Its Freewheeling Drama On A Bicycle
“I’ve been asked along the way, ‘Who are you? A cyclist? A theatre artist? An activist?’ Truth is, I really don’t know. I just go with the flow,” Akram Feroze, starring in his one-man show titled Cycle Natak, says.
The most remote regions of the country is his stage and it will take three years as this 24-year-old from Hyderabad attempts a trip across the country on a bicycle armed with his laptop, cellphone and barely any cash.
The nomad, a title he prefers, landed in the city last week.
The epic journey began in November 2011 from Hyderabad, from where he travelled around a few districts in Andhra Pradesh, touched Bangalore and Chennai before heading off to the Andaman and Nicobar islands and then back to the mainland where he traversed Tamil Nadu entirely before reaching Thiruvananthapuram.
Banking on strangers’ kindness and generosity, Feroze wanders into towns and villages, keeping fingers crossed for a roof over his head. “There are times I get so frustrated when people don’t trust me and look at me as if I have some ulterior motive,” he says. “But then, I cannot blame them.”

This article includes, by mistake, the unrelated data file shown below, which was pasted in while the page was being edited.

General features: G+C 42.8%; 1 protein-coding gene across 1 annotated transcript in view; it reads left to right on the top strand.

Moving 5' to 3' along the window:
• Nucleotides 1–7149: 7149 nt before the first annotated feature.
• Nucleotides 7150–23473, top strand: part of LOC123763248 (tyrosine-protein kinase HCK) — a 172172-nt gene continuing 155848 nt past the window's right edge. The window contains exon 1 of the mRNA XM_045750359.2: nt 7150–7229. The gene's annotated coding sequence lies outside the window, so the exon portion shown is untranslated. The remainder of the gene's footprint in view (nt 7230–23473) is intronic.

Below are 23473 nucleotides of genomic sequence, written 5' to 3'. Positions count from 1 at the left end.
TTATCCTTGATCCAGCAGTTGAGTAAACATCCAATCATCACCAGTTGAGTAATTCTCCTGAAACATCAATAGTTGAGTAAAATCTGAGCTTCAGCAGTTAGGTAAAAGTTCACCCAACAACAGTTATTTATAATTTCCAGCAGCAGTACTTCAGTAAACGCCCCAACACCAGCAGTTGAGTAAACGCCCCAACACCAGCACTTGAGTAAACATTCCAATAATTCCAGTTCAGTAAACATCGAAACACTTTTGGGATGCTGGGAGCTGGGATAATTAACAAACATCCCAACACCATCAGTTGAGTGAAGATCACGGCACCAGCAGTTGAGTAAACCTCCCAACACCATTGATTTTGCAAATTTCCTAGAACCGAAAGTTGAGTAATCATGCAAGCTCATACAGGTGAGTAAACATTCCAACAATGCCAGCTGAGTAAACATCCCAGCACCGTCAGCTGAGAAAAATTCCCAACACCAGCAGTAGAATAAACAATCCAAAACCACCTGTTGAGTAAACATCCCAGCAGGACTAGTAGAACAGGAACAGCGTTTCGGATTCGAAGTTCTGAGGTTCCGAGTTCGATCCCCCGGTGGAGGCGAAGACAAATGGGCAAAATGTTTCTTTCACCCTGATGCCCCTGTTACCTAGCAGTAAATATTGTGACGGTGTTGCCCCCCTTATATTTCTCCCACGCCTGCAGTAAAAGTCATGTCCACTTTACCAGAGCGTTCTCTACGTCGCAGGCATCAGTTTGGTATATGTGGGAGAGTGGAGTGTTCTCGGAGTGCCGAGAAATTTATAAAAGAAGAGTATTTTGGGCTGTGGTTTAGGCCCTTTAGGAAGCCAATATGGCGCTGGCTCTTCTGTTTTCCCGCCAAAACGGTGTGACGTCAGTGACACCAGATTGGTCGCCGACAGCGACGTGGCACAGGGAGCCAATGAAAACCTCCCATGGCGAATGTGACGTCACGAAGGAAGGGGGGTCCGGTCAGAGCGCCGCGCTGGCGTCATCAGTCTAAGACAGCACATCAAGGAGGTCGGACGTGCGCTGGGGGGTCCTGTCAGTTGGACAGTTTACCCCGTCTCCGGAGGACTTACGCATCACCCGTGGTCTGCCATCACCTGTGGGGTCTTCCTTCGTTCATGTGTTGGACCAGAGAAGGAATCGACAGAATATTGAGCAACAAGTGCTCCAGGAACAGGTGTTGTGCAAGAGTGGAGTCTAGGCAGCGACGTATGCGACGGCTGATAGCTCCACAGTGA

He arrived in the city in time for the National Alliance of People’s Movements meeting that took place over the weekend. Here, he met a few bachelors who invited him to stay with them. “That is how I decide the duration of my stay in each stop. If I’m welcome, like here, I have more time to go around and look at the theatre aspect — one of the reasons I embarked on this trip,” he says.
The situations he had been witness to during his journey have rendered him so helpless that he had at times broken down on the middle of the highway. “You see such abject poverty all around,” he says, adding that he has strived to make the local people understand social issues they have to grapple with by conducting little theatre workshops for children.
“I live by experimenting and not by showing off my expertise,” he says, keen on defying the sceptics he has come across.
In Bangalore and Chennai, he conducted panel discussions with theatre persons and activists on rural theatre and linking it with the urban platform.
The language barrier has reduced the scope of his interaction with the local people sometimes, an issue he hopes he will overcome the further north he goes, being proficient in Hindi.
People can follow his journey on the Facebook page “The Cycle Natak.”